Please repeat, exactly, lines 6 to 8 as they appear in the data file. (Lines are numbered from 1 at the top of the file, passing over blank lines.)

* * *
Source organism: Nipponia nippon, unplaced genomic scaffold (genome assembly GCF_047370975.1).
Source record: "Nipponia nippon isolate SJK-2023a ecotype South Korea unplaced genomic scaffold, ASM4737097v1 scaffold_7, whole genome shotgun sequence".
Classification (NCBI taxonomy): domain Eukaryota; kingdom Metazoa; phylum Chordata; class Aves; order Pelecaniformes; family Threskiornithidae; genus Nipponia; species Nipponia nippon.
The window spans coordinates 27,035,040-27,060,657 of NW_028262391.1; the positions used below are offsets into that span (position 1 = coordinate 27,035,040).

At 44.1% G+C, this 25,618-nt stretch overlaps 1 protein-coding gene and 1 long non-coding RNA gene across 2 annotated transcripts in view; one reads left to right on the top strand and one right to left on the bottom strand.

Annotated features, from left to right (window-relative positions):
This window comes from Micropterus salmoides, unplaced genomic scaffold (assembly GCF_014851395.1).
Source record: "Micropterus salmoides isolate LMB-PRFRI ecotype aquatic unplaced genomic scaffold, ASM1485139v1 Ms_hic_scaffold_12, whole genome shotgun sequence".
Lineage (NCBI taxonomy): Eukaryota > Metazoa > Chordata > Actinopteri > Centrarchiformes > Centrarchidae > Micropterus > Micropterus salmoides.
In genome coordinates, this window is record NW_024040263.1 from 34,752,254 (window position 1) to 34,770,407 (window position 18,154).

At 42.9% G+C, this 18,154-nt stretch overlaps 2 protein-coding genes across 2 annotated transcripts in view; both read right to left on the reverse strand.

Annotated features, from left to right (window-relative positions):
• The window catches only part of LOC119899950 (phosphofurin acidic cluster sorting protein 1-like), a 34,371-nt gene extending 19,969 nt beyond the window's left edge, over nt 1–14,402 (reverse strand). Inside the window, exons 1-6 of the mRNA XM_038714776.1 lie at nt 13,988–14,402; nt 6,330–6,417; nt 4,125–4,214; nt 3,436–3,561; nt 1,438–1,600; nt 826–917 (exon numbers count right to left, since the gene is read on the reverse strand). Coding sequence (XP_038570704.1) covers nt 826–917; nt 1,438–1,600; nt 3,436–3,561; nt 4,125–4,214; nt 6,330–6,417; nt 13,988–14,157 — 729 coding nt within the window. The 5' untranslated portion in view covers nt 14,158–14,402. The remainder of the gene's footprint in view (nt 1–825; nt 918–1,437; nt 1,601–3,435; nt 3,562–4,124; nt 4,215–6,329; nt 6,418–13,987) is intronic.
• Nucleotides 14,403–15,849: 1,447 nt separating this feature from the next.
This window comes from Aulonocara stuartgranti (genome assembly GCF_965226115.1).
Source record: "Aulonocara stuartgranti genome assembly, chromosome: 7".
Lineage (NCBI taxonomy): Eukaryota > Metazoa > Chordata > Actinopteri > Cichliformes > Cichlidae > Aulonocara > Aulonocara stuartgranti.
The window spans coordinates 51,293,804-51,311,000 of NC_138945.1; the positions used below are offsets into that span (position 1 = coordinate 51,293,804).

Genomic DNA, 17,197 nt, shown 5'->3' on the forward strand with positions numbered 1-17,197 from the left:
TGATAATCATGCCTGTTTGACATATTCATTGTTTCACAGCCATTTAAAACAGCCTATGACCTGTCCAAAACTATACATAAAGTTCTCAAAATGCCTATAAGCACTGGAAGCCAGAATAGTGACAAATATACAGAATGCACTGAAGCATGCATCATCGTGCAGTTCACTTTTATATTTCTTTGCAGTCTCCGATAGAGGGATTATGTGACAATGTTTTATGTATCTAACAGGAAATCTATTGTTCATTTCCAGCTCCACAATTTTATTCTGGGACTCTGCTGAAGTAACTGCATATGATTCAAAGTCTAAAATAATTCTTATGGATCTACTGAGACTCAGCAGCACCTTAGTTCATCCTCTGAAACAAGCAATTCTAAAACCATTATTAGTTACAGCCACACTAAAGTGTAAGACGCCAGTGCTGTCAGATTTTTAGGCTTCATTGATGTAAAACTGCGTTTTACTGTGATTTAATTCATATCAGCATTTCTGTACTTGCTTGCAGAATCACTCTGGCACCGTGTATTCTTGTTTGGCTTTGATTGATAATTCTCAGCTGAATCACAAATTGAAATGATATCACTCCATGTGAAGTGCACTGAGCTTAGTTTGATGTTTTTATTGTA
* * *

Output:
Annotated features, from left to right (window-relative positions):
This window comes from Micropterus salmoides, unplaced genomic scaffold (assembly GCF_014851395.1).
Source record: "Micropterus salmoides isolate LMB-PRFRI ecotype aquatic unplaced genomic scaffold, ASM1485139v1 Ms_hic_scaffold_12, whole genome shotgun sequence".